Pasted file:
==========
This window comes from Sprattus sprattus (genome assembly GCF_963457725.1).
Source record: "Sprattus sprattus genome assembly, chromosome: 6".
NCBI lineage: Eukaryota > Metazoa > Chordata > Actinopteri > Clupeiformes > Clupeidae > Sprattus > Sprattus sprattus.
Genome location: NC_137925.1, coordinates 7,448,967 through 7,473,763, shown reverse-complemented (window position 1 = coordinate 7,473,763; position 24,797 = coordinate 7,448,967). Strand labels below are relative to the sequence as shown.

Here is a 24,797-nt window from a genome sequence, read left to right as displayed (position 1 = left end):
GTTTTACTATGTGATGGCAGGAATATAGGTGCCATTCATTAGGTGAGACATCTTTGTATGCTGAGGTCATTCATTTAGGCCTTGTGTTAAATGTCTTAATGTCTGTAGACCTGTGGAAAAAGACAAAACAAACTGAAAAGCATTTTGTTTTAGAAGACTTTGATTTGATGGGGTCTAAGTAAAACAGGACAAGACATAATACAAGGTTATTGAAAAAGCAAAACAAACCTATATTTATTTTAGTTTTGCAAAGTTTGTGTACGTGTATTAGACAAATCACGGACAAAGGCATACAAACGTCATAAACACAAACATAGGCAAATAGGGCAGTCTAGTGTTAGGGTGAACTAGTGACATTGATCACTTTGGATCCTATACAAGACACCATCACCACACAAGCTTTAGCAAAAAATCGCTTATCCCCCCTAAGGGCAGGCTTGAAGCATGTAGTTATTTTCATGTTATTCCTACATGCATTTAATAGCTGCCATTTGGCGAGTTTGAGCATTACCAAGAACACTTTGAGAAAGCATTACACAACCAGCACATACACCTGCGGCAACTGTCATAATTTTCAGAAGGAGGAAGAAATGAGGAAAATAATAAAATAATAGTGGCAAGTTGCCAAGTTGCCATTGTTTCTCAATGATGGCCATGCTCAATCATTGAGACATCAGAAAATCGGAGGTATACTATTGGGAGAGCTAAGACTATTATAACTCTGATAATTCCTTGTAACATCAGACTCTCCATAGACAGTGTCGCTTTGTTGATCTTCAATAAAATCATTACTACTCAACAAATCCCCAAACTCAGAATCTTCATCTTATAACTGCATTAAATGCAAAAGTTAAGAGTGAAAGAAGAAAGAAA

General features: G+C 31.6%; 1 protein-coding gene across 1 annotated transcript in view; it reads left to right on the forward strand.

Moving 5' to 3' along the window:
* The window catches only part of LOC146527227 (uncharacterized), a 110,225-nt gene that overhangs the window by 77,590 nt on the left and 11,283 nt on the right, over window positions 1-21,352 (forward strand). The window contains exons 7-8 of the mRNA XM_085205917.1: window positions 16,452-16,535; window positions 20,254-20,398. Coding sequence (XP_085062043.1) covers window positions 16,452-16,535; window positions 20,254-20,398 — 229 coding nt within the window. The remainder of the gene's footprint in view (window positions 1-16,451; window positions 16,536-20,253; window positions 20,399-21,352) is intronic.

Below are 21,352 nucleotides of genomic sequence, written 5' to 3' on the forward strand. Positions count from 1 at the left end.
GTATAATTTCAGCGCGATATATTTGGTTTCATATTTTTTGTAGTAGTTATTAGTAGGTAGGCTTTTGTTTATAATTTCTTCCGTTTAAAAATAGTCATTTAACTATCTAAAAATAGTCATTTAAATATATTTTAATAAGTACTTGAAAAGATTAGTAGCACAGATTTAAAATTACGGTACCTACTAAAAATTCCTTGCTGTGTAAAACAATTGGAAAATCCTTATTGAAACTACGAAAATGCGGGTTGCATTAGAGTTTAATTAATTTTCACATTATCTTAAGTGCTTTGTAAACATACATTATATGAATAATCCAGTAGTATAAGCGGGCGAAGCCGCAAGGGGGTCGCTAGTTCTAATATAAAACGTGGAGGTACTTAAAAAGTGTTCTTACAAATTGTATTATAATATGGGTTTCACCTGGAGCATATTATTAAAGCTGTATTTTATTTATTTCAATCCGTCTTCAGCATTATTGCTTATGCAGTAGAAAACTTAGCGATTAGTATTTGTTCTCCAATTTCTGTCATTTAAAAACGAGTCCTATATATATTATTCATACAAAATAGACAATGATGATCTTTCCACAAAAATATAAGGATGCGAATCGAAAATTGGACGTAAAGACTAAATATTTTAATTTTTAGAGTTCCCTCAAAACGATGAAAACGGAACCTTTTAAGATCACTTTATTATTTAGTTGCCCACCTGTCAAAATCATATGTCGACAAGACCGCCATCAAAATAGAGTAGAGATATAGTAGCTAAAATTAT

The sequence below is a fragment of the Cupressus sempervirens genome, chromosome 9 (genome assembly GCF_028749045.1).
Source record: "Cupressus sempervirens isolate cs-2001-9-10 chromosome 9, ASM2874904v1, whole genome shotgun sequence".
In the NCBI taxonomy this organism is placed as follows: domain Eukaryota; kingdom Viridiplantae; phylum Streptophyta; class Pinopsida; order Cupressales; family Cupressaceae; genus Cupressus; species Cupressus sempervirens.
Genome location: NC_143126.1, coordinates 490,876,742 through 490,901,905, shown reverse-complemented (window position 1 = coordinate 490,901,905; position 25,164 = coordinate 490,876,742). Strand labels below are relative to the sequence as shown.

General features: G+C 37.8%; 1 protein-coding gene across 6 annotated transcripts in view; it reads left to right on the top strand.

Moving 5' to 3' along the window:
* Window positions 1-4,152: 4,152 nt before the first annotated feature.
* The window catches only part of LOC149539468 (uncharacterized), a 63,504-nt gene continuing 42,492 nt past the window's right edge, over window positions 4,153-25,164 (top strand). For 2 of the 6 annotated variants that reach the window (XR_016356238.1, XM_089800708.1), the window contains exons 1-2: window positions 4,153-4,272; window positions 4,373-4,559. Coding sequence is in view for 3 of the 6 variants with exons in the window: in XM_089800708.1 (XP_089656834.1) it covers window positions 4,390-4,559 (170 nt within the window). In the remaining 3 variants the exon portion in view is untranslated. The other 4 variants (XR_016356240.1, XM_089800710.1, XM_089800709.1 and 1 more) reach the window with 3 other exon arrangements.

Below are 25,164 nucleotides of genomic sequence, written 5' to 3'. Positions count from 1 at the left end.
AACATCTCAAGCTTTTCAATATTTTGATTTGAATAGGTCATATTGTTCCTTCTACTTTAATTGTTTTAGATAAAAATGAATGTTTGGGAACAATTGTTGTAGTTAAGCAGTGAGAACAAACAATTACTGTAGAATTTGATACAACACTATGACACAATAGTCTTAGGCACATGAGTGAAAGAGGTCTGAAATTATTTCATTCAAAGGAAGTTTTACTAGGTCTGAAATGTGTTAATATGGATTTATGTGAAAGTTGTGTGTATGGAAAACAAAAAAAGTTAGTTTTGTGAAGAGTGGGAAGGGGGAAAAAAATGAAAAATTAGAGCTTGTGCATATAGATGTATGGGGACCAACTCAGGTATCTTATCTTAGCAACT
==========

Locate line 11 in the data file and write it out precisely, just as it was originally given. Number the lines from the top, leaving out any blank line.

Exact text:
GTATAATTTCAGCGCGATATATTTGGTTTCATATTTTTTGTAGTAGTTATTAGTAGGTAGGCTTTTGTTTATAATTTCTTCCGTTTAAAAATAGTCATTTAACTATCTAAAAATAGTCATTTAAATATATTTTAATAAGTACTTGAAAAGATTAGTAGCACAGATTTAAAATTACGGTACCTACTAAAAATTCCTTGCTGTGTAAAACAATTGGAAAATCCTTATTGAAACTACGAAAATGCGGGTTGCATTAGAGTTTAATTAATTTTCACATTATCTTAAGTGCTTTGTAAACATACATTATATGAATAATCCAGTAGTATAAGCGGGCGAAGCCGCAAGGGGGTCGCTAGTTCTAATATAAAACGTGGAGGTACTTAAAAAGTGTTCTTACAAATTGTATTATAATATGGGTTTCACCTGGAGCATATTATTAAAGCTGTATTTTATTTATTTCAATCCGTCTTCAGCATTATTGCTTATGCAGTAGAAAACTTAGCGATTAGTATTTGTTCTCCAATTTCTGTCATTTAAAAACGAGTCCTATATATATTATTCATACAAAATAGACAATGATGATCTTTCCACAAAAATATAAGGATGCGAATCGAAAATTGGACGTAAAGACTAAATATTTTAATTTTTAGAGTTCCCTCAAAACGATGAAAACGGAACCTTTTAAGATCACTTTATTATTTAGTTGCCCACCTGTCAAAATCATATGTCGACAAGACCGCCATCAAAATAGAGTAGAGATATAGTAGCTAAAATTAT